Wednesday, September 4, 2013

Window on Eurasia: Moscow is Closing Its Western Borders While Keeping Its Eastern Ones Open, Making Russia Ever More Asiatic, Experts Say

Paul Goble

            Staunton, September 4 – Moscow’s harsh policy toward Belarus, Moldova and Ukraine is effectively shutting down traffic across its borders to the West even as it continues to keep its borders with Central Asia open, a pattern that Moscow commentators suggest is having the effect of making Russia ever less European and ever more Asiatic.

            In an article on the “Svobodnaya pressa” portal today, entitled “Russia is closing its borders with the West but leaving them open for the East,” Andrey Ivanov surveys this view, one that points to Russia “in the near future” becoming  “an Asiatic power … not only by mentality and power structure but by population” (

            If Ukraine signs an association agreement with the EU and Moscow continues to respond harshly to it, Ivanov says, then the Russian Federation will lose its customs advantages and visa-free regime with a country between it and the EU even as it continues to allow Central Asians to flow into Russia and acquire Russian citizenship.

            This has profound consequences: “Every third Russian citizen has a relative in Ukraine, and every second Ukrainian has one” in Russia. Breaking these ties as Moscow’s reaction to Kyiv’s plans is certain to do will harm many families, but it will harm Russia’s links with Europe even more.

            Aleksy Albu,a Ukrainian political scientist, says that the fault lies entirely with Moscow. Ukrainians are not turning to Europe “in the search for paradise.” They are doing do because they are profoundly disturbed by Russia’s political system. They see themselves culturally linked to Russia, but they do not want to be economically integrated and thus subordinate. Thus, they support the turn to Europe.

            According to Valery Korovin, the director of the Moscow Center for Geopolitical Expertise, Russia is “losing the initiative” not only in Ukraine but elsewhere as well to other states. The problem is not just “weakness in the mechanisms of economic cooperation but in the complete lack of  any clarity in [Moscow’s] foreign policy.”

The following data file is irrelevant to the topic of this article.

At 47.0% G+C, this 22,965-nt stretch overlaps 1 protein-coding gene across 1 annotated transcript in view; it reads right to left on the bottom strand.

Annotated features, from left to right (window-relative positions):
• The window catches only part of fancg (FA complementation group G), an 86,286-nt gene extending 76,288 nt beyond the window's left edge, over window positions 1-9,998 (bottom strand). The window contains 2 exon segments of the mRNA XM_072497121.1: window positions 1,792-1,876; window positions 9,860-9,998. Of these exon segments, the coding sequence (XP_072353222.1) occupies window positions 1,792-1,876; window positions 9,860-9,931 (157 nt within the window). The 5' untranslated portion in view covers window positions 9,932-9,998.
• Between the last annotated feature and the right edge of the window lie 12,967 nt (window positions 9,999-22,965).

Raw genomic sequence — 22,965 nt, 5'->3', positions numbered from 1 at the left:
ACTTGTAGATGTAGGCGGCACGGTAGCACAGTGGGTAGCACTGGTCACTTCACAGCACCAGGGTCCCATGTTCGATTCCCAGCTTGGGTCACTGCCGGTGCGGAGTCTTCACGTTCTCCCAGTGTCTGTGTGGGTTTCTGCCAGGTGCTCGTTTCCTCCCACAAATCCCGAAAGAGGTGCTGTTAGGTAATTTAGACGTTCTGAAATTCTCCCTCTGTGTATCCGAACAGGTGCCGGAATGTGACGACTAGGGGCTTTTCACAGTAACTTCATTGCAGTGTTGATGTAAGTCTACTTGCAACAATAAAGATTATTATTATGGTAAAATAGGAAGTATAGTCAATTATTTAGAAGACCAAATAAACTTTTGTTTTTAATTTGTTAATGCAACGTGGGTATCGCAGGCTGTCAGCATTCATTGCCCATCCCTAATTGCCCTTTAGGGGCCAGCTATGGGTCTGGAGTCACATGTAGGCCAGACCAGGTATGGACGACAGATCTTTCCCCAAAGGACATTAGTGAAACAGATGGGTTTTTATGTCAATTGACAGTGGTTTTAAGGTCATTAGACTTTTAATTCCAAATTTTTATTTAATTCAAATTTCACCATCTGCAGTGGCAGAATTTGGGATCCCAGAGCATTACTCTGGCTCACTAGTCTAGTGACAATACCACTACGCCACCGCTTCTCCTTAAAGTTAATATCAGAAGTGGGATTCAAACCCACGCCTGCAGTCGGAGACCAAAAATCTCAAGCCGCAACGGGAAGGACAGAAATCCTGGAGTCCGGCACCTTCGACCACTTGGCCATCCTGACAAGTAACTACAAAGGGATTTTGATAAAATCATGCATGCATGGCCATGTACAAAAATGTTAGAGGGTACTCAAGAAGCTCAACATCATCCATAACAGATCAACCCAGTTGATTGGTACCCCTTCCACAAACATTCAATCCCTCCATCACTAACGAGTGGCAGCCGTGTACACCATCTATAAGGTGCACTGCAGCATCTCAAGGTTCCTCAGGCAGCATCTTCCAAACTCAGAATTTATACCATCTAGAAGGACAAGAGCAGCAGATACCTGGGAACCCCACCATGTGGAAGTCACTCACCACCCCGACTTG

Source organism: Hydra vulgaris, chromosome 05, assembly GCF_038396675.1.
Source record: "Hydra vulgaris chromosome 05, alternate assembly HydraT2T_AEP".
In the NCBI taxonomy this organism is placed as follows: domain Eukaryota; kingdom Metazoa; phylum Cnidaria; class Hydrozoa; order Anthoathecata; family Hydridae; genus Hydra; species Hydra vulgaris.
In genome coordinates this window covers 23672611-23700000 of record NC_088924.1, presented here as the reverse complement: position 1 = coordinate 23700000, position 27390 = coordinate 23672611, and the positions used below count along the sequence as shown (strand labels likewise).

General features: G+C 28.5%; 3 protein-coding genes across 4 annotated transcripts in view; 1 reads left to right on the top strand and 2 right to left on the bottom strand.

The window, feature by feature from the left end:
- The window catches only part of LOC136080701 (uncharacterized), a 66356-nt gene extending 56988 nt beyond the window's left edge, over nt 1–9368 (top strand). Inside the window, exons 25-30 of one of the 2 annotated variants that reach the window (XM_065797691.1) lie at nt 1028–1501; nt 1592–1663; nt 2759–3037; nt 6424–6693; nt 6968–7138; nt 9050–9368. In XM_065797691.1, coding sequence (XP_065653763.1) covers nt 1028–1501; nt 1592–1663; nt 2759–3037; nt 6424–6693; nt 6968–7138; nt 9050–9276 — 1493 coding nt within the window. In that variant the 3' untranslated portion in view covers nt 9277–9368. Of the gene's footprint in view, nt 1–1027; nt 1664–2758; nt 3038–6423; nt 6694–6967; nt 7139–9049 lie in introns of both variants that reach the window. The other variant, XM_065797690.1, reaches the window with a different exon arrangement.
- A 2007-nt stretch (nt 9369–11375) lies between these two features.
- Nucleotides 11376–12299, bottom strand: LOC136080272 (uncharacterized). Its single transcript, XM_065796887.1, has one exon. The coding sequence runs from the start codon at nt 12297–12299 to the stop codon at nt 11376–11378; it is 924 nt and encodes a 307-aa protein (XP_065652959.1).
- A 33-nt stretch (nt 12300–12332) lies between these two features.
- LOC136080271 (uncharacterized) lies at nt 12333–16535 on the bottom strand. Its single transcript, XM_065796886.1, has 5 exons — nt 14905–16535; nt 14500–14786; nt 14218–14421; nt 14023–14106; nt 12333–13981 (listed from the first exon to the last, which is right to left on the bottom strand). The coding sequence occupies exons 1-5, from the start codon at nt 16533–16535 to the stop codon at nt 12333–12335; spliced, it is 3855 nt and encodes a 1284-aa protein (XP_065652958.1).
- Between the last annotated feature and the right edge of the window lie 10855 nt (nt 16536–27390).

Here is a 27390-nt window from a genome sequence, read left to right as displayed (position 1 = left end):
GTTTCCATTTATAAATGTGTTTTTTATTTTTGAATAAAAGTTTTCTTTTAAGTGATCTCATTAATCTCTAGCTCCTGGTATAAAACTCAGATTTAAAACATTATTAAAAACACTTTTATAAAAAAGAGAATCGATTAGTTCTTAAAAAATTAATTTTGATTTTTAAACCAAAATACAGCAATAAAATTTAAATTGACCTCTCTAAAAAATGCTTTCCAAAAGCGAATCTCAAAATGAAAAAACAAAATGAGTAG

Korovin continues: for Ukraine and its neighbors, “integration with Europe is more predictable than integration with Russia where a change of power means a change of course. Over the last two decades, [Russia] has gone from a liberal pro-western course to the complete oppose, with the recognition of America as the main enemy.”

            “For the former Soviet republics it is not clear how Russia will behave in the future,” he says. “The Soviet project has its own ideology, its own terms of reference, its own understanding of the development of the state as a whole.” Moscow’s current “project” for Ukraine and the others lacks all of these things.

            Thus, it is no surprise that they are turning to others, Korovin concludes.

            A third commentator, Andrey Savelyev, agrees. He sees Russia becoming “a peripheral Asiatic despotism. The closure of the borders with Ukraine and the opening of the borders with the countries of Central Asia completely corresponds to the economic model” Russia has adopted.

Moscow has little interest in Ukraine or any other foreign country. Its “entire policy”is based on the sale of raw materials abroad. “Everything else is just for show.” Even its atomic arsenal falls into that category, to be used for show.  “In essence, statehood in Russia has disappeared on its own.”

Today, Savelyev says, “the chief strategy of the Kremlin can be expressed by the slogan: “Our task is the pipeline” to export oil and gas.  But because of that, Moscow does not recognize that its closing of borders to the West and keeping them open to the east is transforming Russia into something even most Russians do not want.

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